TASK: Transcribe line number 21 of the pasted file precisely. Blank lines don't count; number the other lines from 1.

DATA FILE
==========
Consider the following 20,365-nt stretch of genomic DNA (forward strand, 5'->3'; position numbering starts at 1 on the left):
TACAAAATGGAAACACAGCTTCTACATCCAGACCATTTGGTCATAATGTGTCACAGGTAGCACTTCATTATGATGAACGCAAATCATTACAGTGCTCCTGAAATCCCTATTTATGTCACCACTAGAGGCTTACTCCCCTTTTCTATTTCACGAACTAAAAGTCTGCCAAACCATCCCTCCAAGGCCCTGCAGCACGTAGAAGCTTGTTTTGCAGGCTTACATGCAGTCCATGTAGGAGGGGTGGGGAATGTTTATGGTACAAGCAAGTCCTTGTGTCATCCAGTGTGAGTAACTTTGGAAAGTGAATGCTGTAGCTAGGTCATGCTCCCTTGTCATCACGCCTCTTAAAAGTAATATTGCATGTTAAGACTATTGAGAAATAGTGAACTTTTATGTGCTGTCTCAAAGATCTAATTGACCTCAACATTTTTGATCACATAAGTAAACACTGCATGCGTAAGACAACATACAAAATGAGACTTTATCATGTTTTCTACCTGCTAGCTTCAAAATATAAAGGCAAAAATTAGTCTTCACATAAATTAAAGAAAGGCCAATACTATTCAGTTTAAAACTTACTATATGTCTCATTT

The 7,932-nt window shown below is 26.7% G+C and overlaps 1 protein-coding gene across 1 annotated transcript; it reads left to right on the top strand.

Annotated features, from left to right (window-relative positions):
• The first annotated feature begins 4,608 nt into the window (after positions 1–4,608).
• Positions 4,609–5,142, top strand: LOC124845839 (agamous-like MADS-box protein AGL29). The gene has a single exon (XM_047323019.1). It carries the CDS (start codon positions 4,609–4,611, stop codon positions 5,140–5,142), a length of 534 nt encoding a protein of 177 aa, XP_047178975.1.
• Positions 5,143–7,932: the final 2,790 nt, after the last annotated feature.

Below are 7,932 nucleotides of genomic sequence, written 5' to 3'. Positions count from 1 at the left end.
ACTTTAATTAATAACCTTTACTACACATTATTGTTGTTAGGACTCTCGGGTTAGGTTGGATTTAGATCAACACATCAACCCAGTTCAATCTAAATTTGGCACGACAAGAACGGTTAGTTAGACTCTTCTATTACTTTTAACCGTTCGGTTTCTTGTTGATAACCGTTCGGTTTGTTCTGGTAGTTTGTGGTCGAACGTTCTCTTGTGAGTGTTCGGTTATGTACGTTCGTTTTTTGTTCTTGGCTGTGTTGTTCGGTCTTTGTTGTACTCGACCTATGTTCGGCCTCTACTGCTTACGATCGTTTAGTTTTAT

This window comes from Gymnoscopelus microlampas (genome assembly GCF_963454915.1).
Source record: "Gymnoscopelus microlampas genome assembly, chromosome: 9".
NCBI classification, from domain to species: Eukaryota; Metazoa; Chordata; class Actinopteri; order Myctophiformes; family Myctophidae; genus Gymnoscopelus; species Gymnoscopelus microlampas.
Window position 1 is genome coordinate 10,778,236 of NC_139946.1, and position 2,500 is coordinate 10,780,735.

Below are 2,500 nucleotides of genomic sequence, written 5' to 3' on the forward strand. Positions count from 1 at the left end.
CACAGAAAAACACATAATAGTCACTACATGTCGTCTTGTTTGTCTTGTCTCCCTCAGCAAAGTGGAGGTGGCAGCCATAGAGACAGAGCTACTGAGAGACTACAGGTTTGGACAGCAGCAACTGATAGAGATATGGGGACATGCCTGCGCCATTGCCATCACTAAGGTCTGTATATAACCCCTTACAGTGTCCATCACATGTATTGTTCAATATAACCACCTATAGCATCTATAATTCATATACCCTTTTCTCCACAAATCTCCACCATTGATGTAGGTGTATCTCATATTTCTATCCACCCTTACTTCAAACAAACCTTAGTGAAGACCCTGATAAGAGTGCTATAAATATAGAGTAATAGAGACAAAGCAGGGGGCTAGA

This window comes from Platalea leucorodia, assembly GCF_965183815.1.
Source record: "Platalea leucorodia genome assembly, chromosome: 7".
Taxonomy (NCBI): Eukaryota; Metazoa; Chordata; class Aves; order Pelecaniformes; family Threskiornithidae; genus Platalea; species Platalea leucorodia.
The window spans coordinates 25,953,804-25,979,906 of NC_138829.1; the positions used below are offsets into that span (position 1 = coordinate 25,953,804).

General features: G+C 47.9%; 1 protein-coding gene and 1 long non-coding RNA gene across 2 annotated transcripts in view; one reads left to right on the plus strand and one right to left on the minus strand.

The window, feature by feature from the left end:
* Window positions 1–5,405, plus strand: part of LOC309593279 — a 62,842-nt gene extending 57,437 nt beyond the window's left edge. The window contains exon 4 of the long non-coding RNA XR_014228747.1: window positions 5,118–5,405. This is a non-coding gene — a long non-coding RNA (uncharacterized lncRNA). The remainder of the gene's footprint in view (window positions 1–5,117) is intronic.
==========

The window, feature by feature from the left end: